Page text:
Chile ’76 (2022)

Chile ’76 (2022) Directed by Manuela Martelli

A high dose of abstruse semiotics is injected into this esoteric Chilean film, a searingly political and aesthetically mature autopsy on human ethics in times of paranoia and uncertainty. The deceptively passive plot takes place in 1976, three years after the overthrow of Salvador Allende’s socialist government in a military coup d’état perpetuated by commander-in-chief Augusto Pinochet. Debutant Manuela Martelli directs her first feature film without vainglory, without conspicuous aestheticism and without the pretentious monotony to which most first-time filmmakers succumb. The historiographical scrutiny developed in the thesis of Chile ’76 has an intimate scope, it legitimately aims to study the post-1973 Chilean society from the domestic complexity, far from the collective struggle and the generalized social repercussions; here the trauma is evoked from the familiar environment of a single character. Optimally, Martinelli ventures into symbolic density and abandons the self-evident. Thus, elaborating a film that narrates the inner conflicts of a woman through abstract visual patterns; some perhaps too opaque but the others are meritoriously composed to condense a thrillingly courageous psychological drama that exposes exogenous neuroticism in times of tyranny.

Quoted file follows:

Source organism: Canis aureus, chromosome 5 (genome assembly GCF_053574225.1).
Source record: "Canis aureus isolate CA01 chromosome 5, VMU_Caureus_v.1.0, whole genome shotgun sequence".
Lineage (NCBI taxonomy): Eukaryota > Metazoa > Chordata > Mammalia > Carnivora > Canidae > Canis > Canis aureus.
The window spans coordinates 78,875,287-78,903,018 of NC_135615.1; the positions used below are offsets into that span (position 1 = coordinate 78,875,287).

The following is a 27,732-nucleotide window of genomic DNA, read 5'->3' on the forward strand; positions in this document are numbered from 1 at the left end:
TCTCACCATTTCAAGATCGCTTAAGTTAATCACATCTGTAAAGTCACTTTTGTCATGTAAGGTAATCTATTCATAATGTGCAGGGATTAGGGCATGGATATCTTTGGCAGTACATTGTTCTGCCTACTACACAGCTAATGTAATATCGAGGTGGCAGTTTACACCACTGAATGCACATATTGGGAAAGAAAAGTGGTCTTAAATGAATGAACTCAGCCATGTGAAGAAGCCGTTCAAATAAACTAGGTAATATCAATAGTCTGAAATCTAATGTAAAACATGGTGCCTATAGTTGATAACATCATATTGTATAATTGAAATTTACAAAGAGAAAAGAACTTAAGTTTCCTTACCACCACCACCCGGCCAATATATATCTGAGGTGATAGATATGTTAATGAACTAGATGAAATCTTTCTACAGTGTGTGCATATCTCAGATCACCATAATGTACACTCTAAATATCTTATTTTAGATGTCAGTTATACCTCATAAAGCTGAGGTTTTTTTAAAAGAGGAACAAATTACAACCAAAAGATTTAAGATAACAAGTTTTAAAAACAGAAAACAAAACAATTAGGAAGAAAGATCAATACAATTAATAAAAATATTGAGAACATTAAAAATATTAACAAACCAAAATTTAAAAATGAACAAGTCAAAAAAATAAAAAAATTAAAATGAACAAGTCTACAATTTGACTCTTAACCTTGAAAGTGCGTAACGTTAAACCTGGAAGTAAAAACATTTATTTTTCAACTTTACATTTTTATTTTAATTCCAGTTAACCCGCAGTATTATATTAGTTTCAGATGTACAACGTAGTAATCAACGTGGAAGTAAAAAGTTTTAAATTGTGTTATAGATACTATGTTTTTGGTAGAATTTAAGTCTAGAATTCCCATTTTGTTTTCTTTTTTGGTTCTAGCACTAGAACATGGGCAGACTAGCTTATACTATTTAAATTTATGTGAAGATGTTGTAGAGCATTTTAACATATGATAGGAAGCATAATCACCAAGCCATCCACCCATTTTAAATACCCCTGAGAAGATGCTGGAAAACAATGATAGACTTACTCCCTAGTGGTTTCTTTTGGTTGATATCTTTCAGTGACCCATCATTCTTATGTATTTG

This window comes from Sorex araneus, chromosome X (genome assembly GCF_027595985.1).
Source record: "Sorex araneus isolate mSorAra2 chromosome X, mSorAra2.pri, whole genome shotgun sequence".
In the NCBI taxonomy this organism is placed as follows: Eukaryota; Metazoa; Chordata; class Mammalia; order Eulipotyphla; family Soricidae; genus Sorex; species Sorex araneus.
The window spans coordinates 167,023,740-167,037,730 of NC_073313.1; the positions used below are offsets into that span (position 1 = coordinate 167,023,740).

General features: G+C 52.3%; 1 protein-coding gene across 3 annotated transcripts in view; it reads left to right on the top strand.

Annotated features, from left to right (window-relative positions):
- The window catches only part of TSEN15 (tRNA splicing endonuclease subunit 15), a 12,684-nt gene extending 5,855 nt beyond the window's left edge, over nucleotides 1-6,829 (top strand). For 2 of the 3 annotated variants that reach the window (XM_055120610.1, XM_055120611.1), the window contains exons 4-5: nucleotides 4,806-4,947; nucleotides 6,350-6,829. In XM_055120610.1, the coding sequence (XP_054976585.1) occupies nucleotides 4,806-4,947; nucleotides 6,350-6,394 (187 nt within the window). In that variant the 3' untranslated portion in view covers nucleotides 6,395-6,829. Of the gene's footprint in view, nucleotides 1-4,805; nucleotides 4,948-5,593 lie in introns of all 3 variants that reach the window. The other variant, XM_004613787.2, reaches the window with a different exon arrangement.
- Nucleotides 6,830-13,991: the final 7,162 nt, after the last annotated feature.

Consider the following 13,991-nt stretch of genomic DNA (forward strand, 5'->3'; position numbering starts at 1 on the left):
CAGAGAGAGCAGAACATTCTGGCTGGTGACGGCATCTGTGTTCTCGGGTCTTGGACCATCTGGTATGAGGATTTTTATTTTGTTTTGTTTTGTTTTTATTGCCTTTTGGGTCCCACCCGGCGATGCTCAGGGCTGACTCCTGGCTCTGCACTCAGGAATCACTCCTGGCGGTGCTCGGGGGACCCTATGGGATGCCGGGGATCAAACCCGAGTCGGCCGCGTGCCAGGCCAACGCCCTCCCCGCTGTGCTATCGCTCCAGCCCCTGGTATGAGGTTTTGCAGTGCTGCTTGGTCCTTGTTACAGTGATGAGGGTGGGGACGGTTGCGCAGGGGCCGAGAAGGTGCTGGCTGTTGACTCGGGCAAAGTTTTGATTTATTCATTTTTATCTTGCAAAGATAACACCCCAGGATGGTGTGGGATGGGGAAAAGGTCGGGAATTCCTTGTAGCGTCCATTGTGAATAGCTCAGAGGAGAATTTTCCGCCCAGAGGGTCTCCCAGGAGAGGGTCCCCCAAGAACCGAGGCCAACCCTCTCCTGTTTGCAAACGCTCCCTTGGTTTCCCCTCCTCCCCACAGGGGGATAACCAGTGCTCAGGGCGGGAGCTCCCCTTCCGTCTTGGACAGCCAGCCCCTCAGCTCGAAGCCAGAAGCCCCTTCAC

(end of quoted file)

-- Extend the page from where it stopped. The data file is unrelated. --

Carmen, played with emblematic fortitude and principle of resistance by Aline Küppenheim, is a bourgeois woman who lives in Santiago, is married to a reputable doctor and has two adult children. During the winter of 1976, she decides to spend some time off at her summer house, which is under renovation. Her day-to-day life basically consists of spending time with her three grandchildren, making sure everything is in order in the house, and enjoying lunches and conversations with her family. The priest of the small town, Father Sanchez, played by Hugo Medina, asks Carmen to be a good Samaritan and help him with an injured man he has hidden so the authorities won’t arrest him. Carmen’s medical knowledge and her vocation for humanistic actions force her to accept that risky task. In times of political persecution, disappearances and draconian surveillance, Carmen understands perfectly well the danger she is exposed to; she does not know who this wounded man is, nor how he has been wounded. Little by little she discovers the obvious, but her bravura is not enough to withstand the experience, she fears not only for her family but also for the growing threat of a country subjected to uncertainty. Likewise, a society where amorality saves you and silence makes you complicit. Carmen represents the middle ground in the ethical turmoil that is experienced in totalitarian regimes.